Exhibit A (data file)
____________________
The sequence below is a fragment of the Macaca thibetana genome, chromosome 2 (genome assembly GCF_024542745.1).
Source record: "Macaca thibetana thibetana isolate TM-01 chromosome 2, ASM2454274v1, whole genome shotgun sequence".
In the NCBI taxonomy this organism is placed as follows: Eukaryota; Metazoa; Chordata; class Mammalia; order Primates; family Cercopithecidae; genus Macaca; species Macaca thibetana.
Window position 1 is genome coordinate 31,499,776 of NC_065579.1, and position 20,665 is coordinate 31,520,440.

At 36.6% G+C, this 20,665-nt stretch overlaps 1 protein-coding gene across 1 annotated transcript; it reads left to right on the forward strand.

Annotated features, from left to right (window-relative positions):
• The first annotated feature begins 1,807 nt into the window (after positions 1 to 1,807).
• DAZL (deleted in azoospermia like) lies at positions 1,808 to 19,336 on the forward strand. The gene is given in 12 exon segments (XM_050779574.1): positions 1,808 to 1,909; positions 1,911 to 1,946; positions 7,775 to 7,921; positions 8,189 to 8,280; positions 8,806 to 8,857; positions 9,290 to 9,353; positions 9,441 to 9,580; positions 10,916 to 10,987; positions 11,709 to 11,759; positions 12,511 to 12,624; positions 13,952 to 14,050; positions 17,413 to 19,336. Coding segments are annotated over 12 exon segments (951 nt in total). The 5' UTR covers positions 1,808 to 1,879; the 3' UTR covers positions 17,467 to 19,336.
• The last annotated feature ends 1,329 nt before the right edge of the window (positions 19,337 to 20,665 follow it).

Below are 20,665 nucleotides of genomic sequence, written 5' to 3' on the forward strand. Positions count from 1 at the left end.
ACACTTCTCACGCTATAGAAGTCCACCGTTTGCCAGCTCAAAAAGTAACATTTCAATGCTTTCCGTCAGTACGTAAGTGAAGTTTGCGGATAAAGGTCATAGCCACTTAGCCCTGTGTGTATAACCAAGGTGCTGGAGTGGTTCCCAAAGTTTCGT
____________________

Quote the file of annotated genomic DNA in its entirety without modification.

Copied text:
The sequence below is a fragment of the Macaca thibetana genome, chromosome 2 (genome assembly GCF_024542745.1).
Source record: "Macaca thibetana thibetana isolate TM-01 chromosome 2, ASM2454274v1, whole genome shotgun sequence".
In the NCBI taxonomy this organism is placed as follows: Eukaryota; Metazoa; Chordata; class Mammalia; order Primates; family Cercopithecidae; genus Macaca; species Macaca thibetana.
Window position 1 is genome coordinate 31,499,776 of NC_065579.1, and position 20,665 is coordinate 31,520,440.

At 36.6% G+C, this 20,665-nt stretch overlaps 1 protein-coding gene across 1 annotated transcript; it reads left to right on the forward strand.

Annotated features, from left to right (window-relative positions):
• The first annotated feature begins 1,807 nt into the window (after positions 1 to 1,807).
• DAZL (deleted in azoospermia like) lies at positions 1,808 to 19,336 on the forward strand. The gene is given in 12 exon segments (XM_050779574.1): positions 1,808 to 1,909; positions 1,911 to 1,946; positions 7,775 to 7,921; positions 8,189 to 8,280; positions 8,806 to 8,857; positions 9,290 to 9,353; positions 9,441 to 9,580; positions 10,916 to 10,987; positions 11,709 to 11,759; positions 12,511 to 12,624; positions 13,952 to 14,050; positions 17,413 to 19,336. Coding segments are annotated over 12 exon segments (951 nt in total). The 5' UTR covers positions 1,808 to 1,879; the 3' UTR covers positions 17,467 to 19,336.
• The last annotated feature ends 1,329 nt before the right edge of the window (positions 19,337 to 20,665 follow it).

Below are 20,665 nucleotides of genomic sequence, written 5' to 3' on the forward strand. Positions count from 1 at the left end.
ACACTTCTCACGCTATAGAAGTCCACCGTTTGCCAGCTCAAAAAGTAACATTTCAATGCTTTCCGTCAGTACGTAAGTGAAGTTTGCGGATAAAGGTCATAGCCACTTAGCCCTGTGTGTATAACCAAGGTGCTGGAGTGGTTCCCAAAGTTTCGT